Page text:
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Open Access Research article

Identifying resident care areas for a quality improvement intervention in long-term care: a collaborative approach

Lisa A Cranley1*, Peter G Norton2, Greta G Cummings1, Debbie Barnard3, Neha Batra-Garga4 and Carole A Estabrooks1

Author Affiliations

1 Faculty of Nursing, University of Alberta, Level 3 Edmonton Clinic Health Academy, 11405 87 Avenue, Alberta, Edmonton, T6G 1C9, Canada

2 Department of Family Medicine, University of Calgary, Calgary, Alberta, Canada, Mailing address: 56 George Street, Creemore, Ontario, L0M 1G0, Canada

3 Quality and Patient Safety, Health Sciences North, 41 Ramsey Lake Road, Sudbury, Ontario, P3E 5J1, Canada

4 Strategy and Knowledge, Community Treatment and Support, Addiction and Mental Health, Alberta Health Services, #210, 10909 Jasper Avenue, Associated Engineering Plaza, Edmonton, Alberta, T5J 3M9, Canada

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BMC Geriatrics 2012, 12:59  doi:10.1186/1471-2318-12-59

Published: 25 September 2012



In Canada, healthcare aides (also referred to as nurse aides, personal support workers, nursing assistants) are unregulated personnel who provide 70-80% of direct care to residents living in nursing homes. Although they are an integral part of the care team their contributions to the resident care planning process are not always acknowledged in the organization. The purpose of the Safer Care for Older Persons [in residential] Environments (SCOPE) project was to evaluate the feasibility of engaging front line staff (primarily healthcare aides) to use quality improvement methods to integrate best practices into resident care. This paper describes the process used by teams participating in the SCOPE project to select clinical improvement areas.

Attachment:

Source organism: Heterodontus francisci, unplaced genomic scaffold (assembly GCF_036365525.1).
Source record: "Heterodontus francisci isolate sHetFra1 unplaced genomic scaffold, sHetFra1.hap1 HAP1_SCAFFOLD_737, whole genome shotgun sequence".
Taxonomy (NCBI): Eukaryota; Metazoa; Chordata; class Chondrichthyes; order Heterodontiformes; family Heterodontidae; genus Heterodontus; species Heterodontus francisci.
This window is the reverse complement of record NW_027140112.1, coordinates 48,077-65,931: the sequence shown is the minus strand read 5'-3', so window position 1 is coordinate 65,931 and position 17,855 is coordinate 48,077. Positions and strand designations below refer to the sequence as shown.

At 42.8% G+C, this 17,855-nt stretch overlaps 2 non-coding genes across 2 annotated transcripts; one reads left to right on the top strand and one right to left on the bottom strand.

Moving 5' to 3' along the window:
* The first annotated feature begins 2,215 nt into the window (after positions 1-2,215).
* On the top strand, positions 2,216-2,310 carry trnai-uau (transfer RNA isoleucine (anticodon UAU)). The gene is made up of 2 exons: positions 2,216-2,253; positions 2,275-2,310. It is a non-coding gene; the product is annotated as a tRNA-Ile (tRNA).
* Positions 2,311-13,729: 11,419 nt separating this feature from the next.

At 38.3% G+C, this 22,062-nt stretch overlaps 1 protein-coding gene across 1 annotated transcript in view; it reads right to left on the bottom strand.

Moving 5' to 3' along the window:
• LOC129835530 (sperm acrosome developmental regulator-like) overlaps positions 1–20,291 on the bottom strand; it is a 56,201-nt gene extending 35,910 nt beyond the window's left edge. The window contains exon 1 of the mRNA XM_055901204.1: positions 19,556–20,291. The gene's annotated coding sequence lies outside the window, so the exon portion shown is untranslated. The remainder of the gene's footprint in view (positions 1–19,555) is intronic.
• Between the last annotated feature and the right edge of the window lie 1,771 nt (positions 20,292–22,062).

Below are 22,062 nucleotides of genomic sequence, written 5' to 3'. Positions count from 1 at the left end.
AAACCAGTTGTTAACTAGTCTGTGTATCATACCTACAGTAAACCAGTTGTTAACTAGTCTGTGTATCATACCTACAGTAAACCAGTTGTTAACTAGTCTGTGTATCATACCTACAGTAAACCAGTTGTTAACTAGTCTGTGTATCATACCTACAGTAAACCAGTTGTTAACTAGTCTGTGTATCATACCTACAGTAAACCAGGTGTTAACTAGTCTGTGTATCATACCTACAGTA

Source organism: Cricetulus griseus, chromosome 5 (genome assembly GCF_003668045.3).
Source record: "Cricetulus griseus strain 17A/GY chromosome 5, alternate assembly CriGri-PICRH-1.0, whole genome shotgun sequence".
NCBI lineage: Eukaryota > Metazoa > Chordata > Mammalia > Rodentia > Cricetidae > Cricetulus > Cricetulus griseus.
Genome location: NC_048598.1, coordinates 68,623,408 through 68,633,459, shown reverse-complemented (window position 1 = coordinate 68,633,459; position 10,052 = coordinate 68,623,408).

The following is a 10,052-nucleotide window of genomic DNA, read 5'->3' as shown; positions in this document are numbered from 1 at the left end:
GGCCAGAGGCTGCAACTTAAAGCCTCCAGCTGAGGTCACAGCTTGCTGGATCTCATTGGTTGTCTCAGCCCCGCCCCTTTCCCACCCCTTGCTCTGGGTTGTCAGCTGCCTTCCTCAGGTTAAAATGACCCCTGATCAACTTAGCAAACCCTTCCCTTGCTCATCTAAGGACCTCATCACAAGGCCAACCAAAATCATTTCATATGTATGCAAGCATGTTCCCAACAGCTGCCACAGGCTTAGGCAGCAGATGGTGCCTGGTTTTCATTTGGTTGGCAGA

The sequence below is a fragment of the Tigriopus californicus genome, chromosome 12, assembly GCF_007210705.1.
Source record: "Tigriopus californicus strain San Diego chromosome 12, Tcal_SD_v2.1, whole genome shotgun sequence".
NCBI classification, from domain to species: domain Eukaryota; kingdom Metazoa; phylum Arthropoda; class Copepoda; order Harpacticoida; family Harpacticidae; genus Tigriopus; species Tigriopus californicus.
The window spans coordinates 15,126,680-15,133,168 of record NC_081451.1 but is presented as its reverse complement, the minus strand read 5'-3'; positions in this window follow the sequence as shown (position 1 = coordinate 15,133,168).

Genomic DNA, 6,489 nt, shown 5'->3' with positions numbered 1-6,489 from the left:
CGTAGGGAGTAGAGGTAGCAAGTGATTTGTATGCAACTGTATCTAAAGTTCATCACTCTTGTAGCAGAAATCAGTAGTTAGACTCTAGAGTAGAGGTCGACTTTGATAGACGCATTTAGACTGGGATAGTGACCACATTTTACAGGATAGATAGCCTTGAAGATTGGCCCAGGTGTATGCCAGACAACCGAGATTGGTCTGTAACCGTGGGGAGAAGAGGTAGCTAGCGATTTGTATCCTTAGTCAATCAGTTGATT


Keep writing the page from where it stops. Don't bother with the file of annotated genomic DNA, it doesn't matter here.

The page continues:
The study employed a collaborative approach to identify clinical areas and through consensus, teams selected one of three areas. To select the clinical areas we recruited two nursing homes not involved in the SCOPE project and sampled healthcare providers and decision-makers within them. A vote counting method was used to determine the top five ranked clinical areas for improvement.


Responses received from stakeholder groups included gerontology experts, decision-makers, registered nurses, managers, and healthcare aides. The top ranked areas from highest to lowest were pain/discomfort management, behaviour management, depression, skin integrity, and assistance with eating.


Involving staff in selecting areas that they perceive as needing improvement may facilitate staff engagement in the quality improvement process.

Quality improvement; Healthcare providers; Quality care; Long-term care